The first rare book Henry purchased was a 1685 Fourth Folio, acquired in 1889 from Bangs and Company for $107.50. He purchased his first original First Folio in 1893. Henry kept an extensive want list to monitor his purchases and budget; he and Emily chose items to buy through careful monitoring of auction catalogues, which Emily would mark up with potential purchases later reviewed by Henry. Henry rarely attended auctions, using professional book dealers like A.S.W. Rosenbach and Henry Sotheran as middlemen to preserve his anonymity as a buyer. Henry also favored purchasing whole collections, as bulk purchases kept prices down for individual items. Among the collections Henry acquired was the Halliwell-Phillipps collection. He rarely consulted scholarly experts about his collecting, preferring to rely on Emily's expertise. If possible, he personally inspected items before buying them. After purchase, items were stored in Brooklyn Standard Oil warehouses, monitored by Emily, who managed an extensive card catalog of their collection.
The Folgers were members of various Shakespeare associations in England and the United States, including the Shakespeare Association of America, the National Shakespeare Federation, and the Oxford Bibliographic Society. In 1909, he established an essay contest at Amherst called the Shakespeare Prize. Winning essayists won cash prizes and their pieces joined the Folger collection.
The Folger Shakespeare Library
Henry and Emily began scouting for sites for a permanent repository for their collection in the early 1920s. Among the potential sites were Amherst, New York City, and Stratford-upon-Avon, before they decided on a plot of land near the Capitol in Washington, D.C., discovered during a layover at Union Station as they traveled to Hot Springs. Henry spent nine years purchasing the townhouses on the plot, known as Grant's row, which would have to be demolished before construction of the Library began.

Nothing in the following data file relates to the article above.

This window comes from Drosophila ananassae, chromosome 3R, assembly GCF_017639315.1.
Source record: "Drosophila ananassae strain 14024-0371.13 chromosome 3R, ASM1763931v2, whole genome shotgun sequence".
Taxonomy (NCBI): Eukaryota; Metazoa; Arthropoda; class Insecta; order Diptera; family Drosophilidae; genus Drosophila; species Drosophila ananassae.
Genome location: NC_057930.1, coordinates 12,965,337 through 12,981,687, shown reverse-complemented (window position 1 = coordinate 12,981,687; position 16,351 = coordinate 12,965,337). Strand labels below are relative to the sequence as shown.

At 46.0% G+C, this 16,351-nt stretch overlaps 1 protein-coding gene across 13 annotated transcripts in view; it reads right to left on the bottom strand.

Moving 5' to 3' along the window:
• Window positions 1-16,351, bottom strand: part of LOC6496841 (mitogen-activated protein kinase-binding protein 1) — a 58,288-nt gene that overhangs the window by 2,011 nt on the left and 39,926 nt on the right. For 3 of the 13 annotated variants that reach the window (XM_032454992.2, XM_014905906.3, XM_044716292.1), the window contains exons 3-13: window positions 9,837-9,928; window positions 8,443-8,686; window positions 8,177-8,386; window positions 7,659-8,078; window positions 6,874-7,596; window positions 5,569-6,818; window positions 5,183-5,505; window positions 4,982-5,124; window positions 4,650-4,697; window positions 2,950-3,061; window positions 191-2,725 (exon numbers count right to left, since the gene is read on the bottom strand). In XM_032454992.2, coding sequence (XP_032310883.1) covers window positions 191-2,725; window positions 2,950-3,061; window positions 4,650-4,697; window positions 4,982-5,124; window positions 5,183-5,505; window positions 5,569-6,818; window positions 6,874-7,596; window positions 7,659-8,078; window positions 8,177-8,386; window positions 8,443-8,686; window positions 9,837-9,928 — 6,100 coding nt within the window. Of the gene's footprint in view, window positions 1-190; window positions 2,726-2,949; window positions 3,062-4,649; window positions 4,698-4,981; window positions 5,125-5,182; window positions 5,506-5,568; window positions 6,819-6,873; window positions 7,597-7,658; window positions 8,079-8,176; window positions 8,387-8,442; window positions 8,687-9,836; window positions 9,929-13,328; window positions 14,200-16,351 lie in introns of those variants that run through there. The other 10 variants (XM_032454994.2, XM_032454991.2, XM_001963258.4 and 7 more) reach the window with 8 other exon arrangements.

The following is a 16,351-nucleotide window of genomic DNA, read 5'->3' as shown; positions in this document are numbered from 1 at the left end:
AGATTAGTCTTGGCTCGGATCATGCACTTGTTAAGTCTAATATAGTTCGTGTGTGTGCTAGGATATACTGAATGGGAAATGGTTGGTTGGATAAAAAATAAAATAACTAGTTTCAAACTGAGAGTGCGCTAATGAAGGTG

Henry hired Paul Philippe Cret and Alexander Trowbridge as architects. The Folgers requested that the Elizabethan theater be placed at the east end of the building, farthest away from the Capitol. This theater was initially used for academic lectures, rather than theatrical productions. Henry also hired sculptor John Gregory to design the Shakespearean reliefs that decorate the building's facade.
Henry was alive for the laying of the building's cornerstone, but died two years before the opening of the Library. Upon Henry's death, the bulk of his estate was bequeathed to the Library in trust. His will also specified that a board of Trustees based at Amherst College administer the Library in perpetuity, and on October 31, 1930, the Trustees received the title to the Shakespeare Collection, as well as the real estate deed of the Library.
Later life and death
In May 1930, Henry was admitted to St. John's Hospital in Brooklyn for surgery on an enlarged prostate. He continued to work on the Library's construction while recovering. He later had a second operation to remove his prostate; soon after this operation, he died on June 11, 1830. His ashes were placed in a "mortuary urn niche" in what is now the Paster Reading Room, behind the bronze tablet engraved with To the Glory of William Shakespeare and the Greater Glory of God, flanked by his and his wife's painted portraits by Frank O. Salisbury.
- The text of this article largely draws on the dual biography of the Folgers written by Stephen H. Grant, Collecting Shakespeare: The Story of Henry and Emily Folger. Baltimore: Johns Hopkins University Press, 2014.
- Kim Downs-Watson, "Peter Foulger: what we have discovered about a most remarkable man," Nantucket Historical Association, April 1983, 22.
- 1. Letter from Paul Cret to Mrs. Folger, October 21, 1930, "We are sending you under separate cover, a red line print of our sheet SK-37, study of the bronze tablet that is to cover the mortuary urn niche...." (Folger Archives, Box 57)